I think the genius of what Ageod has done here is, in a nutshell, they figured out a way to make World War One a *game* in the first place. When you consider it, WWI is of course very very difficult to make 'fun' -- it's so static, and seemingly so fruitless; and in a sense, 'no one wins.' From a game standpoint, what contrast could be more dramatic than the comparison with WWII, which is comparatively so fluid, fast-paced, and geographically expansive in scope? Or the American Civil War? Or Napoleonic Wars? These conflicts lend themselves to gaming in obvious ways; WWI does not. Which is why Ageod's solution of a game where the rules evolve is so brilliant -- you can try to 'win it all on the battlefield in 1914; after that, it becomes a national-political contest of wills. By accepting that most of WWI can't be won 'on the battlefield' in the first place, they found a way to make the game compelling from a political - strategic standpoint (battles are still important of course, but less from a 'conquest of land' standpoint than from a 'by launching this offensive, can I inflict more military/political/strategic damage on you than you can on me?' idea).

Anyway, I'm 'preaching to the choir' here, I know -- and not really saying anything very new! Just exciting that after a lot of trial and error, I'm finally really hooked on this game --

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Tue Sep 11, 2012 2:28 am

I think it's excellent, myself; I only wish I could play it "ultimate solitare." I can for a while, but in 1915 the machine will jam up.

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Tue Sep 11, 2012 7:11 am

ShadowofGod wrote:I think it's excellent, myself; I only wish I could play it "ultimate solitare." I can for a while, but in 1915 the machine will jam up.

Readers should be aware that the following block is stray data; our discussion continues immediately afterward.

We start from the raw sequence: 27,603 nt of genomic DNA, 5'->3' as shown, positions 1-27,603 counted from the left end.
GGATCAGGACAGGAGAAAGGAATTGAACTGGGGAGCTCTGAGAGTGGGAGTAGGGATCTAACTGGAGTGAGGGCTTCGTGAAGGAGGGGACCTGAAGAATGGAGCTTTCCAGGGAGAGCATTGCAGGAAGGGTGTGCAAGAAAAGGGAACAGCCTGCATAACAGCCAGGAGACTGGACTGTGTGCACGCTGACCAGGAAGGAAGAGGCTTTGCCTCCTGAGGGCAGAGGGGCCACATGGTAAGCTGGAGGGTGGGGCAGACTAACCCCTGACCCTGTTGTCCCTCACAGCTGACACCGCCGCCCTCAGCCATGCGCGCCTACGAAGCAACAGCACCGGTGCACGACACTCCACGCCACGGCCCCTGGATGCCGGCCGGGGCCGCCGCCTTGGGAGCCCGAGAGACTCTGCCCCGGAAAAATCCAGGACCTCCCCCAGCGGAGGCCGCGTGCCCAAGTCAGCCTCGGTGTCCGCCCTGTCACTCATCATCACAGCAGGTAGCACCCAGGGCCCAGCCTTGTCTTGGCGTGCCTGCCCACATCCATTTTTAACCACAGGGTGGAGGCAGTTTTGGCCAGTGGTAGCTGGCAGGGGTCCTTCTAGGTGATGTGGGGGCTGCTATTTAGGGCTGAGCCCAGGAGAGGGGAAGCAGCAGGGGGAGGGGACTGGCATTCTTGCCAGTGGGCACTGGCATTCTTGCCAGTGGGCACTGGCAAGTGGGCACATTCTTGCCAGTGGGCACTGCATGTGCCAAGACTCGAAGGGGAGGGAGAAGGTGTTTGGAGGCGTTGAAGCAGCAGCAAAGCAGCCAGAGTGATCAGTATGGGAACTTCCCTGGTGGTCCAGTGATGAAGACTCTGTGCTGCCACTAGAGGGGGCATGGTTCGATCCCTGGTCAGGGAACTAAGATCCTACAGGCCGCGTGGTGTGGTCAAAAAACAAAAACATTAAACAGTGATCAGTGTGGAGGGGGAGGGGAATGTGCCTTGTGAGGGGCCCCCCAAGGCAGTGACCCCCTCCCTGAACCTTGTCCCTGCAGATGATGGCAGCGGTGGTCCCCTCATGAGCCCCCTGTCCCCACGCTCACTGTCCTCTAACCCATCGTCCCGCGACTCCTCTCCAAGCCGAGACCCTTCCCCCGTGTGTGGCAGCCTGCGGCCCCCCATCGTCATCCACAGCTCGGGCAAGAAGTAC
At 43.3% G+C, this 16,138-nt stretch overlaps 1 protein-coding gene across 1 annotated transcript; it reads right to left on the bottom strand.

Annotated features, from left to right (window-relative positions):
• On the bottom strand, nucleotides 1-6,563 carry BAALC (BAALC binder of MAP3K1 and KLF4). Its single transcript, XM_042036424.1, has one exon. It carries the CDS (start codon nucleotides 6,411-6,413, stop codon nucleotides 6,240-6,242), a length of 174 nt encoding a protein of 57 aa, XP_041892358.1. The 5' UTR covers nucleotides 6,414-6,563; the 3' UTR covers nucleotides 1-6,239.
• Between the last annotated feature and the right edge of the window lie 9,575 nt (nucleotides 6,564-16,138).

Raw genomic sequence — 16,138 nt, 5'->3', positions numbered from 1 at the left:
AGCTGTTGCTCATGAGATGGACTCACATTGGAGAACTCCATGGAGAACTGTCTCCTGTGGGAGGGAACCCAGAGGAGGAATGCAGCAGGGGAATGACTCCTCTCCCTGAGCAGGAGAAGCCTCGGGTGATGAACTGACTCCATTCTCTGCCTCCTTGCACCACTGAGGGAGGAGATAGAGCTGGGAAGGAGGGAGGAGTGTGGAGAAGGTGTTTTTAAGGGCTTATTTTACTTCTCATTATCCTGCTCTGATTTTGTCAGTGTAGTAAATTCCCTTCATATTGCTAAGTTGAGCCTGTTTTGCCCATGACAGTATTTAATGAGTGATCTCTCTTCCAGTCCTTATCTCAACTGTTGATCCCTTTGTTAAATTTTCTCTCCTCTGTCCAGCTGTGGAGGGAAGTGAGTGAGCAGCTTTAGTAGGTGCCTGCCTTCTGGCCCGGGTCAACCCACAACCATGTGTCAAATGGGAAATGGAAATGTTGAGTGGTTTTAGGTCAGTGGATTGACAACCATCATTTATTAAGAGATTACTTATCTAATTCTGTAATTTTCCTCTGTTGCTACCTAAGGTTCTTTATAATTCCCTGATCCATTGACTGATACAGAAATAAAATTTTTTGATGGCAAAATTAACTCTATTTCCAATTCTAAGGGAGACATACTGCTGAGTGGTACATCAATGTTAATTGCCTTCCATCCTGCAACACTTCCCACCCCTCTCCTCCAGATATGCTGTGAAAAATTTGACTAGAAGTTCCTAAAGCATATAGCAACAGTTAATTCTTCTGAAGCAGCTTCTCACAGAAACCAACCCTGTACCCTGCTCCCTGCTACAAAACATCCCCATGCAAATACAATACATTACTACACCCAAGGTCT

Do you mean the game freezes? Have you tweaking setting AI options?
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Mon Sep 17, 2012 7:04 pm

I'd just like to echo the original poster, and say that this game is awesome. It had some horrible birth pangs, but Calvinus has really whipped it into shape. I know he's worked very hard to do so, and I appreciate the effort. Thanks!

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Wed Sep 19, 2012 11:17 am

calvinus wrote:Do you mean the game freezes? Have you tweaking setting AI options?

Yes, something like that. I've just converted my computer to Windows 7 and have not had time to deal with everything in the way it needs, but I will work on this game over the next months, I promise. As someone who reads a lot on the Great War and that particular time period, I will not let it gather proverbial dust.

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Wed Sep 26, 2012 9:49 am

Bought it recently and oh my, what a great game.

The learning curve can be steep indeed but how rare to see a good WW1 game.

Congrats guys.

What the hell happened with some sounds though ? I just had to install a mod cause this damn train sound for example was driving me crazy. Why so long ? Why so loud ? Ah well, no biggie, it's easy to correct at least. :thumbsup:

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Thu Oct 04, 2012 12:20 am

I recently re bought it, as I lost my copy. I did get it cheap though from Amazon. Still, I had to rebuy as I love it. It's my No1 Grand Strategy game. Infact this genre isn't normally my cup of tea, but as I'm obsessed with WW1 I find the game oozes atmosphere and just seems to play right.

The only thing I wish is like they did with the AGE games add actual casualties..even if it's just fluff\chrome. I

This and AJE are my favourite big scale wargames (well bigger scale than tactical which is normally my thing)